Crime and Punishment/Part VI/Chapter III
HE hurried to Svidrigaïlov's. What he had to hope from that man he did not know. But that man had some hidden power over him. Having once recognised this, he could not rest, and now the time had come.
On the way, one question particularly worried him: had Svidrigaïlov been to Porfiry's?
As far as he could judge, he would swear to it, that he had not. He pondered again and again, went over Porfiry's visit; no, he hadn't been, of course he hadn't.
But if he had not been yet, would he go? Meanwhile, for the present he fancied he couldn't. Why? He could not have explained, but if he could, he would not have wasted much thought over it at the moment. It all worried him and at the same time he could not attend to it. Strange to say, none would have believed it perhaps, but he only felt a faint vague anxiety about his immediate future. Another, much more important anxiety tormented him—it concerned himself, but in a different, more vital way. Moreover, he was conscious of immense moral fatigue, though his mind was working better that morning than it had done of late.
And was it worth while, after all that had happened, to contend with these new trivial difficulties? Was it worth while, for instance, to manœuvre that Svidrigaïlov should not go to Porfiry's? Was it worth while to investigate, to ascertain the facts, to waste time over anyone like Svidrigaïlov?
Oh, how sick he was of it all!
And yet he was hastening to Svidrigaïlov; could he be expecting something new from him, information, or means of escape? Men will catch at straws! Was it destiny or some instinct bringing them together? Perhaps it was only fatigue, despair; perhaps it was not Svidrigaïlov but some other whom he needed, and Svidrigaïlov had simply presented himself by chance. Sonia? But what should he go to Sonia for now? To beg her tears again? He was afraid of Sonia, too. Sonia stood before him as an irrevocable sentence. He must go his own way or hers. At that moment especially he did not feel equal to seeing her. No, would it not be better to try Svidrigaïlov? And he could not help inwardly owning that he had long felt that he must see him for some reason.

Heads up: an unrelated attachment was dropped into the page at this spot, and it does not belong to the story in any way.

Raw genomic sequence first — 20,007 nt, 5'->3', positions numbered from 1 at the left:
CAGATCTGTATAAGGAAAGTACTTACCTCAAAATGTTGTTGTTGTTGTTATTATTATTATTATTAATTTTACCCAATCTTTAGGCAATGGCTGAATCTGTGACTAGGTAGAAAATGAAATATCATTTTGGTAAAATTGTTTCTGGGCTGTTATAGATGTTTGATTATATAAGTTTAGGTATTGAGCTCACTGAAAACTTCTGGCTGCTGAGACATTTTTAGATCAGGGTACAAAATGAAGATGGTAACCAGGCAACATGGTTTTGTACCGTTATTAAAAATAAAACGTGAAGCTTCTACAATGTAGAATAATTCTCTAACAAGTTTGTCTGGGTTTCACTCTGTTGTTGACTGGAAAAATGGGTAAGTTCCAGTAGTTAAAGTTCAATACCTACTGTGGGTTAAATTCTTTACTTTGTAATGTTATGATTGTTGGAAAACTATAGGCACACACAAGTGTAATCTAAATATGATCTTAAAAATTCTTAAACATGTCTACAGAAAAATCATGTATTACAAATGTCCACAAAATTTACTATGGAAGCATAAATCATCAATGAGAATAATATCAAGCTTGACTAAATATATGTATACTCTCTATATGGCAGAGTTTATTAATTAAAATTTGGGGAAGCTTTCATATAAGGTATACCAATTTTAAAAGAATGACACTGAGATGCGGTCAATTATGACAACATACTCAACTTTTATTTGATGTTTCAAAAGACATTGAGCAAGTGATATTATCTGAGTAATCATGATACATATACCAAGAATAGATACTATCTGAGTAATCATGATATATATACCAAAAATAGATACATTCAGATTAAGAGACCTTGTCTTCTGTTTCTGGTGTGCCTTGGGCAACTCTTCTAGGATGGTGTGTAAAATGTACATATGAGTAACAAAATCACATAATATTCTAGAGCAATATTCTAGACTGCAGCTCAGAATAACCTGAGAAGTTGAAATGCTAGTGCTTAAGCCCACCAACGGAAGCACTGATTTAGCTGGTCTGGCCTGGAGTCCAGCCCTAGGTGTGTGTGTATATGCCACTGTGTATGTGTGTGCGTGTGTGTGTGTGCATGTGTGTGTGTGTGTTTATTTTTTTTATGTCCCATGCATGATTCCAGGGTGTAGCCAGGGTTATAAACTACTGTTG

But what could they have in common? Their very evil-doing could not be of the same kind. The man, moreover, was very unpleasant, evidently depraved, undoubtedly cunning and deceitful, possibly malignant. Such stories were told about him. It is true he was befriending Katerina Ivanovna's children, but who could tell with what motive and what it meant? The man always had some design, some project.
There was another thought which had been continually hovering of late about Raskolnikov's mind, and causing him great uneasiness. It was so painful that he made distinct efforts to get rid of it. He sometimes thought that Svidrigaïlov was dogging his footsteps. Svidrigaïlov had found out his secret and had had designs on Dounia. What if he had them still? Wasn't it practically certain that he had? And what if, having learnt his secret and so having gained power over him, he were to use it as a weapon against Dounia?
This idea sometimes even tormented his dreams, but it had never presented itself so vividly to him as on his way to Svidrigaïlov. The very thought moved him to gloomy rage.
To begin with, this would transform everything, even his own position; he would have at once to confess his secret to Dounia. Would he have to give himself up perhaps to prevent Dounia from taking some rash step? The letter? This morning Dounia had received a letter. From whom could she get letters in Petersburg? Luzhin, perhaps? It's true Razumihin was there to protect her, but Razumihin knew nothing of the position. Perhaps it was his duty to tell Razumihin? He thought of it with repugnance.
In any case he must see Svidrigaïlov as soon as possible, he decided finally. Thank God, the details of the interview were of little consequence, if only he could get at the root of the matter; but if Svidrigaïlov were capable . . . if he were intriguing against Dounia,—then . . .
Raskolnikov was so exhausted by what he had passed through that month that he could only decide such questions in one way; "then I shall kill him," he thought in cold despair.
A sudden anguish oppressed his heart, he stood still in the middle of the street and began looking about to see where he was and which way he was going. He found himself in X. Prospect, thirty or forty paces from the Hay Market, through which he had come. The whole second storey of the house on the left was used as a tavern. All the windows were wide open. Judging from the figures moving at the windows, the rooms were full to overflowing. There were sounds of singing, of clarionet and violin, and the boom of a Turkish drum. He could hear women shrieking. He was about to turn back wondering why he had come to the X. Prospect, when suddenly at one of the end windows he saw Svidrigaïlov, sitting at a tea-table right in the open window with a pipe in his mouth.